Although some (OK, most) of these home offices don’t have nearly enough books stored in them, I could easily remedy that.
You can fit a little desk anywhere… if you have an ornate staircase, like in Elle Decor.
Home office in a garden shed with a porch – yes! From myfavoriteandmybest.com
The one with the view – but perhaps too much glare for a laptop! From Real Simple.
Windows, windows everywhere – perfect for daydreaming, maybe not so good for screen glare. From Fieldstone Homes.
How about books instead of decorative objects on those shelves? But you’ve got to appreciate the window seat. From The Wow Style.
The one with the magnificent view. I’d probably never be able to concentrate enough to get any writing done, from USM Modular.
Truly quirky window treatment but the darker furniture here prevents too much glare, from Skylab.
And if you prefer darker, older colours, check out this townhouse renovation in Brooklyn, from Rock My Style.
I’ve barely been using my home office lately. Of course, that has nothing to do with being away or being busy at work and with the children. I’m sure it has everything to do with the decor! So this week I don’t want to get too envious and will show you studies which are Instagrammable but probably not all that comfortable or practical.
Scandi chic but who wants to sit on bar stools all day, from Lundagard.
I actually have that chair (ideal for rocking and reading, not so much for working on the laptop, I think). But where can I get those super-high ceilings and huge windows? From Brainbox.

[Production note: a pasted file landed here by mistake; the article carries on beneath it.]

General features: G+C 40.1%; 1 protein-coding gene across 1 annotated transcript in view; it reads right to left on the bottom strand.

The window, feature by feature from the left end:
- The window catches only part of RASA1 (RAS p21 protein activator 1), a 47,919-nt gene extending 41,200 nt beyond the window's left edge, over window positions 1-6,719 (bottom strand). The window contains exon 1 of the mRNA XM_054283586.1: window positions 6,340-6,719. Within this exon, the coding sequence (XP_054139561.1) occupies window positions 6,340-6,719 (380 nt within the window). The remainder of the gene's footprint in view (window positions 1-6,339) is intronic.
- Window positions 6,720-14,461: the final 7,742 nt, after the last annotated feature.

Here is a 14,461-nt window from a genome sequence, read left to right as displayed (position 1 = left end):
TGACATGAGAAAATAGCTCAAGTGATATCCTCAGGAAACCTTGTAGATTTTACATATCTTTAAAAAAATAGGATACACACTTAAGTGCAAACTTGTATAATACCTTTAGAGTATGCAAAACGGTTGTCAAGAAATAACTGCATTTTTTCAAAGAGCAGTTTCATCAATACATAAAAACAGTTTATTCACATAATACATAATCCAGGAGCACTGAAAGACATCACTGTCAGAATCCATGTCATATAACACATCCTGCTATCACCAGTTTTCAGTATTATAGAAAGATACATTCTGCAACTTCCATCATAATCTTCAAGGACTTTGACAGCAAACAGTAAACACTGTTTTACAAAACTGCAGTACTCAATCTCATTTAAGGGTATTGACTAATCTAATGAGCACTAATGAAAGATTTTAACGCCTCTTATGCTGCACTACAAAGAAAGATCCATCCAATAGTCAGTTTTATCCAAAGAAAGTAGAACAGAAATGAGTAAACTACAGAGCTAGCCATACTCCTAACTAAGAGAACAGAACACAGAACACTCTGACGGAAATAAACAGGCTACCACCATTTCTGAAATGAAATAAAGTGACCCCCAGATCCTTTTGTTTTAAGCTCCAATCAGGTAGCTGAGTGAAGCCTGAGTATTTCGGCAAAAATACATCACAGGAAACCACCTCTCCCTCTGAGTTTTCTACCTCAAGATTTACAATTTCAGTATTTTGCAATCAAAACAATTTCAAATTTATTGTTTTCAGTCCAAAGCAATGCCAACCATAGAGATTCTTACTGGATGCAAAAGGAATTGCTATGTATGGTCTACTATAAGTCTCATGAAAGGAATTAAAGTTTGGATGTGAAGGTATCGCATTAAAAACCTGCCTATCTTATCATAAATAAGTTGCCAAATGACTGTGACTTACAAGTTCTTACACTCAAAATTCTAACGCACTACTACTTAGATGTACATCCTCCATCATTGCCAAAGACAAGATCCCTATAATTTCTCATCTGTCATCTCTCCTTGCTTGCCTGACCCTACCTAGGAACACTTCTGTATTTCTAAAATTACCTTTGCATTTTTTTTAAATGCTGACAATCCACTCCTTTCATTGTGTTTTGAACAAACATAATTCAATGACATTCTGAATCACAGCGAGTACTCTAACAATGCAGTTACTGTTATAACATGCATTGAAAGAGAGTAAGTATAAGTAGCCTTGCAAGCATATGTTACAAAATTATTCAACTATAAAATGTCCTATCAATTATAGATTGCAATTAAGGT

Sometimes all you need is a looooong desk, and a ladder of course, even if you can reach the top shelves quite easily! From Salon.ru
I could certainly do with a workspace going around two walls of the room (as long as there’s still plenty of room for bookshelves). From Design Sponge.
This one must be Italian – the handbag, the bust, the floor and the uncomfortable chairs lead me to this conclusion. From Pinterest.
Equally elegant, but much more comfortable, but not enough space for books, from Scout for the Home.
Even if some of the people below are not writers, their studies give us an insight into their lives, and above all into the places where creation takes place.
Beryl Bainbridge’s wonderfully eclectic study, from angels to Titanic to stuffed dogs and guns, from AmandaOnWriting.tumblr.com
As you’d expect, Donna Leon is serene in an office reeking of Italian elegance. From El Pais.
Pretty much dream conditions here in Elizabeth Jane Howard’s lived-in study, from The Guardian.
W.S. Maugham also had near-perfect conditions – maybe at his house in France? From BreathingBooks on Tumblr.
A tour of Gabrielle Coco Chanel’s Apartment at 31 Rue Cambone Paris. from Lily Adore Paris.
Peter York, more of a broadcaster and commentator rather than a pure writer, which perhaps explains the up-to-date decor. From The Guardian
This didn’t belong to an actual writer, but is from a marketing brochure for an interior design company. Still, I wouldn’t mind, would you?From Indulgy.com
Now that my book collection is officially overflowing from the shelves, here are some useful tips for decorating and organising your office/library space.
Have a ladder close to hand to search for that elusive reference book. From aestate.tumblr
A clear, well-lit place for assassins to target you will improve your productivity no end! From aestate.tumblr
Double the size of your room with clever reflecting windows! From seabloggessato.com
Use the colours of nostalgia to make it look like your books have been there for generations (you didn’t buy them yourself). From lifeinsugarhollow.com
Hide it well away from the main house and there’s a good chance the family won’t even notice… From TJ Tomlin/Shantylife.
Just buy, borrow, beg or steal a bigger (or at least a taller) house! From mediabookbub.com